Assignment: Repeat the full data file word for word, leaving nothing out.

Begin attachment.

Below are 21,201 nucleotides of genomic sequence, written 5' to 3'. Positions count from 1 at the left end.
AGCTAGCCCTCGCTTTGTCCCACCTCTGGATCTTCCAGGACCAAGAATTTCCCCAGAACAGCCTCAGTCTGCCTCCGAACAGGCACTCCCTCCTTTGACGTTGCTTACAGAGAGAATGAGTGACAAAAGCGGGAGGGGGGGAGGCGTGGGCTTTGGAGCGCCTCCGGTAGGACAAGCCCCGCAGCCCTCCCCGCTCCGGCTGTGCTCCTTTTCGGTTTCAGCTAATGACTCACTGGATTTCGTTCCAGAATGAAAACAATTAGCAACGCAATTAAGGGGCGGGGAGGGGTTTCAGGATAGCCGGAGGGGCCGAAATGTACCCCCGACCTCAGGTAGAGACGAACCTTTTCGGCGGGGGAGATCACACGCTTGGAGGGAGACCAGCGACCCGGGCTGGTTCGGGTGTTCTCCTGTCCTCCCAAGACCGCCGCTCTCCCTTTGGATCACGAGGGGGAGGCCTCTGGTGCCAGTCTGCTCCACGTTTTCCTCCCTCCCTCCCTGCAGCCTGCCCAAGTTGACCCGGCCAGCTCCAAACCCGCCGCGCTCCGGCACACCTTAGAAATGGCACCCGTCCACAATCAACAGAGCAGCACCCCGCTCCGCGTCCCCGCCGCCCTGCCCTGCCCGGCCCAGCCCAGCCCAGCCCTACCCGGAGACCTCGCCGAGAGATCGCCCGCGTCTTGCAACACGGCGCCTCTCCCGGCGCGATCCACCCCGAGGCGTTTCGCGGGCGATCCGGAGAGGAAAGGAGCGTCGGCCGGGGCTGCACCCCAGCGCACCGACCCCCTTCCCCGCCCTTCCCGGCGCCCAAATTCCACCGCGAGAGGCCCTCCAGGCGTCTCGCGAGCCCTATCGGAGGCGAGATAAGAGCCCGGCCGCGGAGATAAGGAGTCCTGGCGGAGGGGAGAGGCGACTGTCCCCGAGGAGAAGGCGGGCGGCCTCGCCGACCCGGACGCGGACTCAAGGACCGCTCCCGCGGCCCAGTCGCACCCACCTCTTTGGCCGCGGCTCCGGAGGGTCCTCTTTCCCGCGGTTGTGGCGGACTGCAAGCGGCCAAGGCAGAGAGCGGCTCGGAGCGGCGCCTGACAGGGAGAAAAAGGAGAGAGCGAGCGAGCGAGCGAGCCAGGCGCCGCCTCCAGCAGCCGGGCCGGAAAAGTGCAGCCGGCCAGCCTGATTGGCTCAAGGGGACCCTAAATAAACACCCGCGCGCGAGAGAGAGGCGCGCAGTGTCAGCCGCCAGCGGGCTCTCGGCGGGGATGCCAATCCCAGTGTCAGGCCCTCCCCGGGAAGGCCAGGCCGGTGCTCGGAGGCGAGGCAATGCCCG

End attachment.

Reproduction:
Below are 21,201 nucleotides of genomic sequence, written 5' to 3'. Positions count from 1 at the left end.
AGCTAGCCCTCGCTTTGTCCCACCTCTGGATCTTCCAGGACCAAGAATTTCCCCAGAACAGCCTCAGTCTGCCTCCGAACAGGCACTCCCTCCTTTGACGTTGCTTACAGAGAGAATGAGTGACAAAAGCGGGAGGGGGGGAGGCGTGGGCTTTGGAGCGCCTCCGGTAGGACAAGCCCCGCAGCCCTCCCCGCTCCGGCTGTGCTCCTTTTCGGTTTCAGCTAATGACTCACTGGATTTCGTTCCAGAATGAAAACAATTAGCAACGCAATTAAGGGGCGGGGAGGGGTTTCAGGATAGCCGGAGGGGCCGAAATGTACCCCCGACCTCAGGTAGAGACGAACCTTTTCGGCGGGGGAGATCACACGCTTGGAGGGAGACCAGCGACCCGGGCTGGTTCGGGTGTTCTCCTGTCCTCCCAAGACCGCCGCTCTCCCTTTGGATCACGAGGGGGAGGCCTCTGGTGCCAGTCTGCTCCACGTTTTCCTCCCTCCCTCCCTGCAGCCTGCCCAAGTTGACCCGGCCAGCTCCAAACCCGCCGCGCTCCGGCACACCTTAGAAATGGCACCCGTCCACAATCAACAGAGCAGCACCCCGCTCCGCGTCCCCGCCGCCCTGCCCTGCCCGGCCCAGCCCAGCCCAGCCCTACCCGGAGACCTCGCCGAGAGATCGCCCGCGTCTTGCAACACGGCGCCTCTCCCGGCGCGATCCACCCCGAGGCGTTTCGCGGGCGATCCGGAGAGGAAAGGAGCGTCGGCCGGGGCTGCACCCCAGCGCACCGACCCCCTTCCCCGCCCTTCCCGGCGCCCAAATTCCACCGCGAGAGGCCCTCCAGGCGTCTCGCGAGCCCTATCGGAGGCGAGATAAGAGCCCGGCCGCGGAGATAAGGAGTCCTGGCGGAGGGGAGAGGCGACTGTCCCCGAGGAGAAGGCGGGCGGCCTCGCCGACCCGGACGCGGACTCAAGGACCGCTCCCGCGGCCCAGTCGCACCCACCTCTTTGGCCGCGGCTCCGGAGGGTCCTCTTTCCCGCGGTTGTGGCGGACTGCAAGCGGCCAAGGCAGAGAGCGGCTCGGAGCGGCGCCTGACAGGGAGAAAAAGGAGAGAGCGAGCGAGCGAGCGAGCCAGGCGCCGCCTCCAGCAGCCGGGCCGGAAAAGTGCAGCCGGCCAGCCTGATTGGCTCAAGGGGACCCTAAATAAACACCCGCGCGCGAGAGAGAGGCGCGCAGTGTCAGCCGCCAGCGGGCTCTCGGCGGGGATGCCAATCCCAGTGTCAGGCCCTCCCCGGGAAGGCCAGGCCGGTGCTCGGAGGCGAGGCAATGCCCG